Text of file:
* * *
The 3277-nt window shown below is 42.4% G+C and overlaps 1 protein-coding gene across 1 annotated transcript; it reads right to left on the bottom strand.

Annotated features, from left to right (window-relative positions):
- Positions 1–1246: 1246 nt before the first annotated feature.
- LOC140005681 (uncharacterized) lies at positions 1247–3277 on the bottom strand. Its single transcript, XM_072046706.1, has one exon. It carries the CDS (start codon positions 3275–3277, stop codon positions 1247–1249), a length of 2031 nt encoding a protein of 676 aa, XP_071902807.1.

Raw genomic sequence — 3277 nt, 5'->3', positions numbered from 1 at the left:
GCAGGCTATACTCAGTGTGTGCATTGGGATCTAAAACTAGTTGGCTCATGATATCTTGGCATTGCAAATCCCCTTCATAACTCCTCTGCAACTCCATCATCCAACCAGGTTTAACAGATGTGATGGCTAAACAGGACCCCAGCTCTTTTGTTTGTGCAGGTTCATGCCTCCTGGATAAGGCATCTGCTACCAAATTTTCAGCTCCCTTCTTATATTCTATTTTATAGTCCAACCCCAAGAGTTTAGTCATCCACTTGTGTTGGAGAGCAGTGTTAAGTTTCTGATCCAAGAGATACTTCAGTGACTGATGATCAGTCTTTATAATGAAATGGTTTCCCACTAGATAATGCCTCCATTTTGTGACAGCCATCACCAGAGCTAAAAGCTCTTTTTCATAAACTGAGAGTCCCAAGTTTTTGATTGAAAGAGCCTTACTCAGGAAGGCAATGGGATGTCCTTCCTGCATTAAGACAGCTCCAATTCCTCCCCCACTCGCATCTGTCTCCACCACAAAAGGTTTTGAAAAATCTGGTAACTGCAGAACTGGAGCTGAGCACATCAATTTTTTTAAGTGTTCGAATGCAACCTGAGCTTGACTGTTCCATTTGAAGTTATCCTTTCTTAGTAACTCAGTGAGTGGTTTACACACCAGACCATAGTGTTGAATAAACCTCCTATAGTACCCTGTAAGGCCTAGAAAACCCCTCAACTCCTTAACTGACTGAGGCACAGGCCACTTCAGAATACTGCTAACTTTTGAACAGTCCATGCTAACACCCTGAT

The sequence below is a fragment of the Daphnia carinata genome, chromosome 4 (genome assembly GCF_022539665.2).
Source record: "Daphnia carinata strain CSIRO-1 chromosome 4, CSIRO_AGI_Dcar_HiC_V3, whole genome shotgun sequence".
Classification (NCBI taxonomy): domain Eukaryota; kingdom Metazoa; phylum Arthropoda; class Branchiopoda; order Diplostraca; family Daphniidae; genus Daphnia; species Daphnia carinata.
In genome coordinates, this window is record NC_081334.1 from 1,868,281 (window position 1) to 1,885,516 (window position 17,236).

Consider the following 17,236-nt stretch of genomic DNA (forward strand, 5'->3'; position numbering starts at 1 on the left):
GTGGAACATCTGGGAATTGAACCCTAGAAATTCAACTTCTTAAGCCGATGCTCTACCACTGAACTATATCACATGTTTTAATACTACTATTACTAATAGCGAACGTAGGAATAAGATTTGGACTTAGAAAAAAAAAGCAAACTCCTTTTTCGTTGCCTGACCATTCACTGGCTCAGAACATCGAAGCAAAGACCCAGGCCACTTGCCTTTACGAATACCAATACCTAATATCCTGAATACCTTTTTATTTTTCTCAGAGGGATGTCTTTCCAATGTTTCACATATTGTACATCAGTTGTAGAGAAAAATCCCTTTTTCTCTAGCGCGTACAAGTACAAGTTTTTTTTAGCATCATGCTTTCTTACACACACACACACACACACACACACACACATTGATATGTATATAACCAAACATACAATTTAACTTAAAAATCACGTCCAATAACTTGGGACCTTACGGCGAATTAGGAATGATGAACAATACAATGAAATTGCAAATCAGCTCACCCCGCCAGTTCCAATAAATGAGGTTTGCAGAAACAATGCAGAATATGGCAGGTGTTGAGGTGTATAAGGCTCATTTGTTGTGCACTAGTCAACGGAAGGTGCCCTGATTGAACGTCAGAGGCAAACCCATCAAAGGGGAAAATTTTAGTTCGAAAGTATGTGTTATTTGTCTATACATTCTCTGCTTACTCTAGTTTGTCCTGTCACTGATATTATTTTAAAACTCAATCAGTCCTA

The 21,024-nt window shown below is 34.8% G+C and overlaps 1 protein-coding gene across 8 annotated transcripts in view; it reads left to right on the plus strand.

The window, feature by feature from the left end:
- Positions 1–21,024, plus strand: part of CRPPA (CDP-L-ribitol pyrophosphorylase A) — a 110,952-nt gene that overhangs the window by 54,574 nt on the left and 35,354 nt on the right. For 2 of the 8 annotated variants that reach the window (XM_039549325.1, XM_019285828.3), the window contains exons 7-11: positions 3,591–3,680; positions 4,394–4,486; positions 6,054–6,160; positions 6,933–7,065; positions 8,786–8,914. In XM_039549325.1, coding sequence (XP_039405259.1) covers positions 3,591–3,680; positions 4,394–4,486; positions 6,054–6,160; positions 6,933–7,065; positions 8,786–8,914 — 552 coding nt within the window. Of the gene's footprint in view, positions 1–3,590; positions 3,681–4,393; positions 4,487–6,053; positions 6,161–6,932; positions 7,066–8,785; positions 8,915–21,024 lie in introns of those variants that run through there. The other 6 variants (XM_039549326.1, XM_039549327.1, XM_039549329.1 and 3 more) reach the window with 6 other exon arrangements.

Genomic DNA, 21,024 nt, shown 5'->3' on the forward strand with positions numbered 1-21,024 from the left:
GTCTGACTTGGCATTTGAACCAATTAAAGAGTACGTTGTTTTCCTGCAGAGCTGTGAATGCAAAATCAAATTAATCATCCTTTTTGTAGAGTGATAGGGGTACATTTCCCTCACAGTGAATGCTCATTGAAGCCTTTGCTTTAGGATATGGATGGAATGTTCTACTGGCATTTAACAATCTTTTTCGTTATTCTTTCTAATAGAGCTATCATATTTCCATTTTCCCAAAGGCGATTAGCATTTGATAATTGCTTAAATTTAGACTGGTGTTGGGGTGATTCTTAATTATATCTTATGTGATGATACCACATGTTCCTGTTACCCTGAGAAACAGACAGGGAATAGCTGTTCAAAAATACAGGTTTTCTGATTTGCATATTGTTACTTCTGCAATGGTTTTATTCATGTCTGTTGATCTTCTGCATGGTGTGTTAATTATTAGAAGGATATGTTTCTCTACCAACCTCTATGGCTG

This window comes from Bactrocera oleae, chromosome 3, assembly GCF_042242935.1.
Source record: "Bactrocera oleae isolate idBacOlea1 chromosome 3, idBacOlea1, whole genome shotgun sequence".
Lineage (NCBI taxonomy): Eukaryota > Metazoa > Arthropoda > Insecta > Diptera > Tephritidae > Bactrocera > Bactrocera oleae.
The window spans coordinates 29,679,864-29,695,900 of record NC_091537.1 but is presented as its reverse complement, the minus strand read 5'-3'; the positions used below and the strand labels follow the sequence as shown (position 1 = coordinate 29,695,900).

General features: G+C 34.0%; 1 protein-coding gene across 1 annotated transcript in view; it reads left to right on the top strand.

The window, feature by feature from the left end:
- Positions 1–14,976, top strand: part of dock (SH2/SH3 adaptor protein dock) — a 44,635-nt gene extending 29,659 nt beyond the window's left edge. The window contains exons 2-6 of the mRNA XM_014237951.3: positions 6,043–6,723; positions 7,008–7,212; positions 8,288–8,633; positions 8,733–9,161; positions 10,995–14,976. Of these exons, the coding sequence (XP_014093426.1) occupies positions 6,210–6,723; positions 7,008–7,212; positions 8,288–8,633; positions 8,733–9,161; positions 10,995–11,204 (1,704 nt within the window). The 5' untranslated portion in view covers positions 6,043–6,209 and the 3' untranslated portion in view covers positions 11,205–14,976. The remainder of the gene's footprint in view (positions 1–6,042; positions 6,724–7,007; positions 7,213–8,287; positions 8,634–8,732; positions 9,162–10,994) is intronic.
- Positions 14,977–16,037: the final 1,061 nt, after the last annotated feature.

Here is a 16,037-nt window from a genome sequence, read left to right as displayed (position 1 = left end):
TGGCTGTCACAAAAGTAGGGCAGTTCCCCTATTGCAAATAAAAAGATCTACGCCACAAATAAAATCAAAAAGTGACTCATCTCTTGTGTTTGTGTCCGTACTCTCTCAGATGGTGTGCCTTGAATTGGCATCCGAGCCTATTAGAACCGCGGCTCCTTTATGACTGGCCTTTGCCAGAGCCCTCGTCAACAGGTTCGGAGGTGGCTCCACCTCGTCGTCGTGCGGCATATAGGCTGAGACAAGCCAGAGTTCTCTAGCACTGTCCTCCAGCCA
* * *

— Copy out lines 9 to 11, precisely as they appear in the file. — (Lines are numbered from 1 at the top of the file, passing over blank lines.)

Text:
Classification (NCBI taxonomy): domain Eukaryota; kingdom Metazoa; phylum Arthropoda; class Branchiopoda; order Diplostraca; family Daphniidae; genus Daphnia; species Daphnia carinata.
In genome coordinates, this window is record NC_081334.1 from 1,868,281 (window position 1) to 1,885,516 (window position 17,236).

Consider the following 17,236-nt stretch of genomic DNA (forward strand, 5'->3'; position numbering starts at 1 on the left):